Wooden Wings, Made by Hand

If you want the wings of your Howard DGA-15 restored, Mark Stamsta is your man.

It will take master craftsman Marc Stamsta about eight months to rebuild this set of Howard wings. “They’re big wings,” he says. (Marc Stamsta)
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It’s not quick and it’s not cheap, but if you want the wings on your Howard restored, Marc Stamsta is the man. He operates Max Aero in Hartford, Wisconsin, just down the road from Oshkosh.

His fascination with wood wings began at age seven, when he started assembling balsa wood airplanes. Now he does the real deal. “I’ve never been rich, so I’ve always had to build my own airplanes,” Stamsta says. “If you’re handy and you have a snowmobile engine and a bottle of glue, it’s not that hard.”

Howards have been a good business for Stamsta. He came away from Siren in 2014 with orders for three shipsets; that’s two and half years’ worth of work and around $64,000 each before the customer adds fabric, paint, and hardware.

Although good blueprints are available for the DGA-15, thanks to its military heritage, the process of rebuilding Howard wings is arduous and complex. For each set of wings, Stamsta says, “there are 8,000 to 10,000 parts, if you count the gussets. Each rib alone has 60 components. And I have to handle each part about 10 times; picking the boards, running them on the CNC [computer numeric controlled router], hand sanding it, gluing it, hand sanding some more, varnishing, and hand sanding again. And that’s before I attach the mahogany plywood cover.”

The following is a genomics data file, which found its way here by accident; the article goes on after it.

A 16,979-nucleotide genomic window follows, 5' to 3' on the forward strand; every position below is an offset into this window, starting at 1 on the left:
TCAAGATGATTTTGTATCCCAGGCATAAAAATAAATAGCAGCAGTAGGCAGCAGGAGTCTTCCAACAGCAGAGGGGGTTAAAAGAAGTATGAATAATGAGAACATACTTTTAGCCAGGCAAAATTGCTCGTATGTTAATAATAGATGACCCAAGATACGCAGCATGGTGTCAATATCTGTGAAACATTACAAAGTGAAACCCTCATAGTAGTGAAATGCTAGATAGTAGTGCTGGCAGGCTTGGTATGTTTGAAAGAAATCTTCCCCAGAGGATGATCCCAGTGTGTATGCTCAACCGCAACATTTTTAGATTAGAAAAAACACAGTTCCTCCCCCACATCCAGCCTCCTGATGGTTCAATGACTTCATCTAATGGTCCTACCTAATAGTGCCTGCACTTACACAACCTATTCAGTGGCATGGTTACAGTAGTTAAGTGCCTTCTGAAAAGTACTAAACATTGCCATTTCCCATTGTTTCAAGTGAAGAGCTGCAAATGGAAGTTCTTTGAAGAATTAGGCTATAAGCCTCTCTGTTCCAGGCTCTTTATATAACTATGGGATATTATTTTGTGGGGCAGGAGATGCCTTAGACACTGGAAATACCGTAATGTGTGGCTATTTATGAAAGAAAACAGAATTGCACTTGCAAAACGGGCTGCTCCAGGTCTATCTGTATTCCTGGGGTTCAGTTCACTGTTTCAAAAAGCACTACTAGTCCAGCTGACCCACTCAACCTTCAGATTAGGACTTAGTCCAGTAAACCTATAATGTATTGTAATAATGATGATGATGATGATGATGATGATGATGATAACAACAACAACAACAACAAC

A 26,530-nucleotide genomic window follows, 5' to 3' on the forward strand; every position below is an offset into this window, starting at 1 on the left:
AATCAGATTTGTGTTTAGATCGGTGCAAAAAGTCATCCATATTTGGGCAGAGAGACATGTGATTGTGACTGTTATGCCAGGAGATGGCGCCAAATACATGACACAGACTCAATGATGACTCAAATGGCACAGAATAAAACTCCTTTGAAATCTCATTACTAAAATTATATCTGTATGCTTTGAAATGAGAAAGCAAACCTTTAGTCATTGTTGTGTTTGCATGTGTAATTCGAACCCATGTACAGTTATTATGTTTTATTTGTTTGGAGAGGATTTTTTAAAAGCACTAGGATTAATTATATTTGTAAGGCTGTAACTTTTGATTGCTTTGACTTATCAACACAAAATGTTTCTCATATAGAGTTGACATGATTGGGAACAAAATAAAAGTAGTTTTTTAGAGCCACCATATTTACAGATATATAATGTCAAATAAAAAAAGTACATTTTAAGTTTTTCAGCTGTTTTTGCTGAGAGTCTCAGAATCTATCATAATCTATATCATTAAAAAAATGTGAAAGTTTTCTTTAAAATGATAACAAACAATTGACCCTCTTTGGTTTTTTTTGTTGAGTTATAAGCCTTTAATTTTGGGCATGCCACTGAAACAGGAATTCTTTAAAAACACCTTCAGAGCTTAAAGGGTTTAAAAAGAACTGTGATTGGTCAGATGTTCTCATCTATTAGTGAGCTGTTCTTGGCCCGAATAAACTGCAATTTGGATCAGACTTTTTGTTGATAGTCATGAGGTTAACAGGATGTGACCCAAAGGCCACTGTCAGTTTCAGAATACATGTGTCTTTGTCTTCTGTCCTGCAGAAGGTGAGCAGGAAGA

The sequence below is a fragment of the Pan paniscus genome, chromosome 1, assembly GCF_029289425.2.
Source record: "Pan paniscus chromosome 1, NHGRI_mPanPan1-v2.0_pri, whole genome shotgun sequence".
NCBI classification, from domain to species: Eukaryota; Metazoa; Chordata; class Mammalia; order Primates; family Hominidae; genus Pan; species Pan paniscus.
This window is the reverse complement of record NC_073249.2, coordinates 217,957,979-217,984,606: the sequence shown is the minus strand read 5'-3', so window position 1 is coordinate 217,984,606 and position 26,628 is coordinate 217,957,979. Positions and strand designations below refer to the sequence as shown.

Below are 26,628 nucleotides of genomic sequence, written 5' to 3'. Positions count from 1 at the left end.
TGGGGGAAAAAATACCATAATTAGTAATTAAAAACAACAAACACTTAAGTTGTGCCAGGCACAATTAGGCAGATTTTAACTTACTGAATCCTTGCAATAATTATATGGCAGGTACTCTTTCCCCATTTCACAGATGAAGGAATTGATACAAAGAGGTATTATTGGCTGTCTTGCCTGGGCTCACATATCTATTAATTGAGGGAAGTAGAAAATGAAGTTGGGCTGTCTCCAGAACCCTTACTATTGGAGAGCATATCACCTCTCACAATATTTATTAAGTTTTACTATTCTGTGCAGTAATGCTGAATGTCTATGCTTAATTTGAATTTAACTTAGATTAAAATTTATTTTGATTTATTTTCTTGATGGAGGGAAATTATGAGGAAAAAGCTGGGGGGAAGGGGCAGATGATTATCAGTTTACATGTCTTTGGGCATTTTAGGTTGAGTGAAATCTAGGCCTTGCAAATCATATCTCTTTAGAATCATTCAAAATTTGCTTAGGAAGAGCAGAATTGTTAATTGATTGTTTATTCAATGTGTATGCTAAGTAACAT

This is the age of carbon fiber, but Stamsta thinks wood is still the best material for wings. “A tree flexes in the wind for 600 years. Now you add more adhesives and epoxy to that wood and you really have something. These rebuilt wings will easily last 100 years.”

Howard wings employ a variety of woods; ash in the wing strut area, basswood, mahogany plywood, birch plywood, and Sitka spruce. The spruce is becoming pricey in the wake of accelerated demand from foreign buyers, about $100 a board foot. Fortunately, the stronger and cheaper Douglas fir is an acceptable substitute.

Max Aero is a one-man operation, but Stamsta says he usually has help from “the old guys who hang out at the Hartford airport.”

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About Mark Huber

Mark Huber has written about eccentric aircraft and their fascinating owners for Air & Space since 2000.

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